I've never done much painting. Between being too daunted to try it - despite being an enthusiastic drawing doodler, and having a cripplingly fierce inner editor/ inner critic, I never really explored the painting side of art.  Until LittleOne came along - at which point, paint supplies, painting and arty-ing became staples of our playing and learning time. Then I figured I really should take advantage and learn to paint and play . I tried to play with this piece, and ended up jumping between physical and digital media to reach a final painting pic which I think is pretty cool. I started off here: I started off here because LittleOne wanted to be the one to pour out the paints. Which meant we had quite a bit of leftover paint. Which also meant it was my job to use up the rest of the paint when paint-play was deemed over. I quite liked the effect of the original painted image. It initially didn't have a sky. But I liked it enough I thought it deserved one. Now I actua

I got locked out of Twitter

So. On Sunday morning, I was up at my usual pre-dawn hour. After a Saturday of clouds and rain, when Sunday started with golden pre-dawn light, the birds got very excited and had a glorious symphony of chirruping-chitter-chatter and clear calls to each other. I put down my teacup and slipped into the cold outside to record a soothing 13-odd seconds of it.  Social media might appreciate this lovely clip of peace and zen, I thought, and shared it to Twitter and Instagram.  Well. Within 30 seconds, Twitter got its knickers in a supreme knot about the video, declared I'd violated their rules, and locked me out of my account for 12 hours.  For the record, here's the offending vid: Now, I'm the mildest of the mild social media users, focusing exclusively on things that interest me like writing, creativity, nature and animals. In other words, I don't go near the creepy edges of content that might violate Twitter ToS. Being locked out was absolutely a new experience for me. It&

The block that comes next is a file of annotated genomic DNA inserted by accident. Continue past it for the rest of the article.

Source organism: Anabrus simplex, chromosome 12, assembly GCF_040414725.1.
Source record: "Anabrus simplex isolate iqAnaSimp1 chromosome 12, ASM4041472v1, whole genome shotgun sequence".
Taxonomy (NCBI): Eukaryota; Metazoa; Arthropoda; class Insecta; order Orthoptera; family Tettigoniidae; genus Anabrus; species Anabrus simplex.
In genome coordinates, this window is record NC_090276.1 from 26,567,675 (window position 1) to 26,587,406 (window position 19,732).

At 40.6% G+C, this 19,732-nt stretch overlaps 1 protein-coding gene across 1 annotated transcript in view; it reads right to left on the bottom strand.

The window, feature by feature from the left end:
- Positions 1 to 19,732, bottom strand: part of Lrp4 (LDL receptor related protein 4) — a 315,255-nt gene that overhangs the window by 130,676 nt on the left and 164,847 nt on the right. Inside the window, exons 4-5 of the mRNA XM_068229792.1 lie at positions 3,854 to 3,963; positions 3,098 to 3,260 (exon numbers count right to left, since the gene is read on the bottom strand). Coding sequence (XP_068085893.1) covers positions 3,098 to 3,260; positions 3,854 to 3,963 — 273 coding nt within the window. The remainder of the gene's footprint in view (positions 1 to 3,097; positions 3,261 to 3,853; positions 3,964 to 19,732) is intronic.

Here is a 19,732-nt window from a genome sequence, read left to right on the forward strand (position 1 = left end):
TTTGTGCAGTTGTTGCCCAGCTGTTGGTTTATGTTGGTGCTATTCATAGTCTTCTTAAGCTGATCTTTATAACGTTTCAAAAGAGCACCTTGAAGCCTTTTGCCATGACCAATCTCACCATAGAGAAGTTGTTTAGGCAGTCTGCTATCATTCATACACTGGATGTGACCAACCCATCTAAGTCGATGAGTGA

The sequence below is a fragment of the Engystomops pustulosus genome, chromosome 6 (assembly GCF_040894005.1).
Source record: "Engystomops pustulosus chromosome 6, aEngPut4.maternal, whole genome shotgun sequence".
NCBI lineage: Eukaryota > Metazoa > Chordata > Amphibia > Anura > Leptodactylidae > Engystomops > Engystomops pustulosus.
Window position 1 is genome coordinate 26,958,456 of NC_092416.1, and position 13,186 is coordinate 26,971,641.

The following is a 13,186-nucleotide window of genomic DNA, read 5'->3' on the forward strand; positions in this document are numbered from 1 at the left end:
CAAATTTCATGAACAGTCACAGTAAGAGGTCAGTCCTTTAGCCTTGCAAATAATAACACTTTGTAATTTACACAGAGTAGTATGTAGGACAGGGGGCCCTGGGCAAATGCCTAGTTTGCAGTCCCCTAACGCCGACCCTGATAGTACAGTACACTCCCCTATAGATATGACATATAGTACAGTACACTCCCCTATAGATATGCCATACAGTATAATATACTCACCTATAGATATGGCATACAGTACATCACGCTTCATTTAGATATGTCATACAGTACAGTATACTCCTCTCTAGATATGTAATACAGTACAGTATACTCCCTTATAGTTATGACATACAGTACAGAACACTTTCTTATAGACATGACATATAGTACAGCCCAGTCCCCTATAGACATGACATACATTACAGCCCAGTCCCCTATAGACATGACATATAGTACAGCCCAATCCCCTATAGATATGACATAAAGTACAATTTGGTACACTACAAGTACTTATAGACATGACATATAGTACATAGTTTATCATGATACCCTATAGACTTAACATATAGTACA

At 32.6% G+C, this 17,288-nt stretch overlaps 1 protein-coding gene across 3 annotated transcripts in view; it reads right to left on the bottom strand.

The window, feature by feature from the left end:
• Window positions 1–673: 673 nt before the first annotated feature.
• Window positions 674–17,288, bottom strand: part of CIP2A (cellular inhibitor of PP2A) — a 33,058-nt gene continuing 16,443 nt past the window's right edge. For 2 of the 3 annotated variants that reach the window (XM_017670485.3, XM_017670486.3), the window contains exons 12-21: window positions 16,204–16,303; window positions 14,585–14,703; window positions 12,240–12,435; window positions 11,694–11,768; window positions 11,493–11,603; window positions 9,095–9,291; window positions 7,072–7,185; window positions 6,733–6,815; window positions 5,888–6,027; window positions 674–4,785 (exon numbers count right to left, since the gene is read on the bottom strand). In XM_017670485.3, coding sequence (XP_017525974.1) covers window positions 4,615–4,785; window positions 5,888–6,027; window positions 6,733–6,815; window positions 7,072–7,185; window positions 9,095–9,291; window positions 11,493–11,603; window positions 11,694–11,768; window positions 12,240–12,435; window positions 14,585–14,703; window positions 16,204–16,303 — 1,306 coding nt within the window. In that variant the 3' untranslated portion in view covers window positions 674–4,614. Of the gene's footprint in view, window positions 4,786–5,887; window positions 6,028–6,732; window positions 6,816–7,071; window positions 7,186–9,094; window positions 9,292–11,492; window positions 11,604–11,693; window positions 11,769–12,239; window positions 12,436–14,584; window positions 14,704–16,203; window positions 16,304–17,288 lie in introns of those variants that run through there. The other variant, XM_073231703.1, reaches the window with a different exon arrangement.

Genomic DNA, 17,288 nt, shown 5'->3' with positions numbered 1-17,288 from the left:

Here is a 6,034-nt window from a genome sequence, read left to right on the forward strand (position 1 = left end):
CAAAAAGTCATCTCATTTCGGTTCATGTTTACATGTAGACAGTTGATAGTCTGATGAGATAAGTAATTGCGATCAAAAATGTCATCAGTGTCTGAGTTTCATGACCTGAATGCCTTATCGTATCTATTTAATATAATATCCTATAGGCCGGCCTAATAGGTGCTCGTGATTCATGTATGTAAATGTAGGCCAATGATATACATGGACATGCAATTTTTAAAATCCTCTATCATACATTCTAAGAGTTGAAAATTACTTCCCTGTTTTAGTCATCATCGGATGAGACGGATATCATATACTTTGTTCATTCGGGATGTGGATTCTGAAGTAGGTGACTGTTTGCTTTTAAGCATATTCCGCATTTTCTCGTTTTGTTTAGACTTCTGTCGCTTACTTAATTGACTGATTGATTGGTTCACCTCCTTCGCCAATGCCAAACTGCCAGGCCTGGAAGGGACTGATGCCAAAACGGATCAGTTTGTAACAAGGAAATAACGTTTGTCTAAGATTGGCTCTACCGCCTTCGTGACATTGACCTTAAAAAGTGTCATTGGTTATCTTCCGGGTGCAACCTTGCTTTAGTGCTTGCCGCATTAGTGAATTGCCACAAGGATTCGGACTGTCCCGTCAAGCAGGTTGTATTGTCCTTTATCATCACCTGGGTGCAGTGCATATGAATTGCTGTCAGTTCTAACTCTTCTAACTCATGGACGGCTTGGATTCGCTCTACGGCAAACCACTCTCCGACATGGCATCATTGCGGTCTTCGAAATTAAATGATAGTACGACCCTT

Twitter, deep breaths and kintsugi hearts

I realised recently that I've been needing to brace myself before I open my Twitter account. Deep breath. Do I really want to go in there?  Deep breath. Get-ready-to-skim-scroll-really-really-fast-to-find-friends'-tweets. For me, this has become a necessary, if over the top, approach to entering twitter, simply because of the relentless politics and social issues commentaries that seem to be clogging my feed lately.  The thing is: I'm not trying to follow these issues on Twitter. I want to use Twitter to be inspired and to develop connections with writing and creativity communities. Yes.  I know it's hard to have focus on something like writing without social issues. They are, in many ways, intrinsically interconnected. I have a higher degree in sociology/cultural studies, for goodness sake! I know writing - and who we are - is connected to the world and to issues we care about. But. Yes. I know Twitter has always had politicking and sharing of personal experiences and

I deleted 300+ titles out of my Kindle

I purged some 300+ titles out of my kindle recently. And I don't mean just deleting them out my kindle app library.  I mean, I actually went into my amazon account and went to the 'manage my content and devices' link and jettisoned them permanently. When you do the permanent delete, you get asked 'are you sure?' for every single title. So that's 300+ 'yes, I'm sures'. I'm not sure if this would be considered a drastic move or standard housekeeping. Regardless, it was a well overdue step for me. You see, back when I set up and downloaded my first kindle app (circa 2012-ish), I was thrilled by the number of free ebooks available. I downloaded tons of stuff with carefree abandon. All of it. Fantasy-chosen-ones, bodice-rippers, classics, thrillers, chick-lits, dystopian sci-fi, kids books, recipe books... and everything in between.  It was probably the least picky (discerning?) I've ever been with my reading choices. I mean, they were all free, I